Eschewing cardboard tomatoes for the luscious imperfections of heirloom Jerseys

— Photo by Inigo De la Maza

On Wednesday afternoons during the summer I turned 13, my grandfather and I would hop into his rack body truck and head to the farmers-market auction in Hightstown, New Jersey. If the bidding went well, we’d come home with a load of Jersey tomatoes.

Pop had as customers in his Staten Island enterprise a hospital and a large orphanage but most were mom-and-pop grocery-store operations. No matter the size, when customers put their order in for tomatoes, they knew Max had “Jerseys.”

I knew of “the Jersey tomato” from my grandfather’s business of course but also from the following summer when a peddler from Jersey asked me to work with him. Every day of the week, he’d cross the bridge to Staten Island with a truckload of produce and, neighborhood to neighborhood, would sing to the front of the houses in operatic fashion what the day’s fare was. He was very funny.

One day he’d have peaches, the next watermelons, and then a load of corn, but only one item a day. When he came piled high with tomatoes and the customers surrounded the truck, no one ever asked Moe if he had “Jerseys.” He just came from there!

Indeed no peddler had to “push” Jersey tomatoes throughout Jersey, metropolitan New York, metro Philly, and even parts of upstate New York in summer: Tomato-lovers in the region had a love affair with “the Jersey tomato.”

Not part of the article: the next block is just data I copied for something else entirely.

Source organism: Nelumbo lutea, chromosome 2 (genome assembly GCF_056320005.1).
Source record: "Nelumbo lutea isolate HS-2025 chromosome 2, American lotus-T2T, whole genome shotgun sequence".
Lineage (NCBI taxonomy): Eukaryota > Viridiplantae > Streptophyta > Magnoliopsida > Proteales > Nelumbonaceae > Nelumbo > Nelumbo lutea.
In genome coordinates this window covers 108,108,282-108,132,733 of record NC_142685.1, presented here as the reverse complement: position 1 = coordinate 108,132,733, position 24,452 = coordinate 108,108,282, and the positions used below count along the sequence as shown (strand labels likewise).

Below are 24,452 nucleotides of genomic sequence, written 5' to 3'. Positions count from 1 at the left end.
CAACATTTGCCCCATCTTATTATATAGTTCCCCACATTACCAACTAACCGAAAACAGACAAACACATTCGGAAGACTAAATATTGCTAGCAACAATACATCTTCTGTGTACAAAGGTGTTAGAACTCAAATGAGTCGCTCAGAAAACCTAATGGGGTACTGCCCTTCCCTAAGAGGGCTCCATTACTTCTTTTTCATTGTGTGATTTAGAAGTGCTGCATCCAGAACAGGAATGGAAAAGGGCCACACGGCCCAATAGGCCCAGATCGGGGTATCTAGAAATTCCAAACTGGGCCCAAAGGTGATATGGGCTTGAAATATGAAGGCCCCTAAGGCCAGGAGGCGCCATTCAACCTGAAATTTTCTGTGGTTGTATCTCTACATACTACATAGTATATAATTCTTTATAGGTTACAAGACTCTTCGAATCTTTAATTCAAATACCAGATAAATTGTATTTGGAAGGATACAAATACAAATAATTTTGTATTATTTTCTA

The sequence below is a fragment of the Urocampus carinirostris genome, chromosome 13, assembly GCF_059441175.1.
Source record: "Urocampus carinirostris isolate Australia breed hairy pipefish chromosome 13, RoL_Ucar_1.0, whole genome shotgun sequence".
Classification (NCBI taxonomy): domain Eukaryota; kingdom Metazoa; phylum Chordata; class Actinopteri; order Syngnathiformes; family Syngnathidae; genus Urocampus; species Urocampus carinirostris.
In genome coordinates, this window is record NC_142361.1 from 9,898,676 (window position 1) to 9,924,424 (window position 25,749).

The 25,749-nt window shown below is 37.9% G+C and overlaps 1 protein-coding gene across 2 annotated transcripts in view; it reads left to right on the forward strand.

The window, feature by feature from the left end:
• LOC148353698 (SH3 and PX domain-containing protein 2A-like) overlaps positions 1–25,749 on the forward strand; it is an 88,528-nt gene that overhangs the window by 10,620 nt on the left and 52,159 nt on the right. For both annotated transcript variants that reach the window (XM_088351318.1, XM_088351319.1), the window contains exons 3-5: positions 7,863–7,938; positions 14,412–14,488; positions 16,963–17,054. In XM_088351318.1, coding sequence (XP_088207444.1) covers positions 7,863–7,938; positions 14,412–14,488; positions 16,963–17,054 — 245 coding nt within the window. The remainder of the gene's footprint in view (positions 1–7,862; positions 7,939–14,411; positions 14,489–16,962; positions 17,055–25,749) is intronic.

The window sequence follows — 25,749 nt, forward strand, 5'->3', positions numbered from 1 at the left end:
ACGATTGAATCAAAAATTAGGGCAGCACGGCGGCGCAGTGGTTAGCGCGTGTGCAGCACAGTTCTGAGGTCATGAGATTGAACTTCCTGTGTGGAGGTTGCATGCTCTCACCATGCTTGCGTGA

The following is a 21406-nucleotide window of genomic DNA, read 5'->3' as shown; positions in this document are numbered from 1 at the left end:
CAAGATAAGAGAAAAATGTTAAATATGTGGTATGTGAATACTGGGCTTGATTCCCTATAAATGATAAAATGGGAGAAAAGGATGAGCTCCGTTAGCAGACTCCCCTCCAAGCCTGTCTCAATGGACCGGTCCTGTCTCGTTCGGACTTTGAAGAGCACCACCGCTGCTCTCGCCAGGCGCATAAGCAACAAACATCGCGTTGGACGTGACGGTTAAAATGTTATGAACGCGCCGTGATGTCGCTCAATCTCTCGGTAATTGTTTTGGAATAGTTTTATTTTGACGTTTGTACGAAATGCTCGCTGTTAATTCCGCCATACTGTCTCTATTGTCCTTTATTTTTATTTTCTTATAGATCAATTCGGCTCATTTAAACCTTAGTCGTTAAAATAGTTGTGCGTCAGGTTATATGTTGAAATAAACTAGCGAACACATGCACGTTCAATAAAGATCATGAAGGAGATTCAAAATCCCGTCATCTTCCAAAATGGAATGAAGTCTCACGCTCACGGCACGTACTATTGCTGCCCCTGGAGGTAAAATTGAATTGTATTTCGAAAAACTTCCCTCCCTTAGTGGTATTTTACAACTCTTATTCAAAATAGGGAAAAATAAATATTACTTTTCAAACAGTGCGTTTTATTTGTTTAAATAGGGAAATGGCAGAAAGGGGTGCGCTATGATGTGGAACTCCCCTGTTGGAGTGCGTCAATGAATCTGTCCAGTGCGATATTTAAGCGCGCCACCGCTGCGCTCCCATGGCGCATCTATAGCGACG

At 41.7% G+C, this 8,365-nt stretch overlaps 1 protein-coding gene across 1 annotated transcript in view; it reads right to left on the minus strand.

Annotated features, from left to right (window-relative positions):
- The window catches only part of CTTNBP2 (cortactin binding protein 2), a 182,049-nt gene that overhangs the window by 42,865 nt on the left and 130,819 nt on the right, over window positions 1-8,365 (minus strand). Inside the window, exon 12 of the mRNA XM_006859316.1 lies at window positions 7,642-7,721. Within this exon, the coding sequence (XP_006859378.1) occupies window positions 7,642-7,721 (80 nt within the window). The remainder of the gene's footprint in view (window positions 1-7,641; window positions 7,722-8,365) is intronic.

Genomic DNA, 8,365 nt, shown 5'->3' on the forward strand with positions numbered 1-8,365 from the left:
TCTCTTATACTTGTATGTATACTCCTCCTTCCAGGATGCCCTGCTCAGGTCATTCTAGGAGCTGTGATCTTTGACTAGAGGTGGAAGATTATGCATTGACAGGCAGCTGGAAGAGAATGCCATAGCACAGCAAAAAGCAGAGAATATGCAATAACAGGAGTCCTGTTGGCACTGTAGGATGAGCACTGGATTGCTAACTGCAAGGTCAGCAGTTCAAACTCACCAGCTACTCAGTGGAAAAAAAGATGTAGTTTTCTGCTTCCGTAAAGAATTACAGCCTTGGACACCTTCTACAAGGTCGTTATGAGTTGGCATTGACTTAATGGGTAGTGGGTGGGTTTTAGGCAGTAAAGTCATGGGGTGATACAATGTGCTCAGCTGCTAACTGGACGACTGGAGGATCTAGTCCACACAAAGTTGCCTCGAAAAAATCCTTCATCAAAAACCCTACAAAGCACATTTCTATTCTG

If a peddler came to a neighborhood without them, he’d get a cold shoulder and, if he dared come back, he came armed with an apology and an until-death-do-us-part commitment to “the Jersey.”

Of course when agribusiness took over the culture of farming in America — the history is there for all to see — tomatoes like “the Jersey” didn’t make it through the war. Agribusiness agents wanted varieties that shipped well, had shelf life, and could easily be picked by machine. Of course “the Jersey” didn’t fit the bill and gradually faded from the kitchen table.

The same was true for many other “indigenous” varieties of solanum lycopersicum — for the Latinists among us — such that you could hear frustrated shoppers at the supermarket referring to the offerings before them as “cardboard.”

And yet, as if some horticultural Circe had hexed the country’s taste receptors, Americans were drawn to an “idealized” tomato — red, round, shiny, hard, and unblemished — and it seemed the more a variety approached the ideal, the more it lost the sweet-acidic balance of that “old-fashioned flavor.”

Heavily-ribbed varieties and varieties that showed prominent blossom scars — the tomato’s belly-button — disappeared from the shelves of Ersatz & Sons Supermarket. The scar was too much to bear and the ribs looked like mumps.

A symptom of what was happening can be found in a 1990 scholarly article by Yonatan Eklind and colleagues in the journal “Euphytica: International Journal of Plant Breeding” titled “Genetic variation and heritability of blossom-end scar size in tomato.” The first sentence reads, “Large blossom-end scar is a disorder in tomato fruit which reduces its marketability.”

Disorder? The Freudian tomato doctor was ushering taste into the genetic dustbin.

There are a few things that need clarification here. The first is that, and it might seem surprising, there is no such thing as a “Jersey tomato” in the same way there is no such variety of cantaloupe as Saratoga County’s famed “Hand Melon.”

When I interviewed Aaron Hand in the summer of 1986, preparing a two-part series for The Enterprise on the famed Town of New Scotland’s Bender Melon — it appeared in our Aug. 28 and Sept. 4 editions — Hand said he and his father grew Harris Seed Company’s “Harvest Gold.”  There was no such thing as a “Hand Melon.”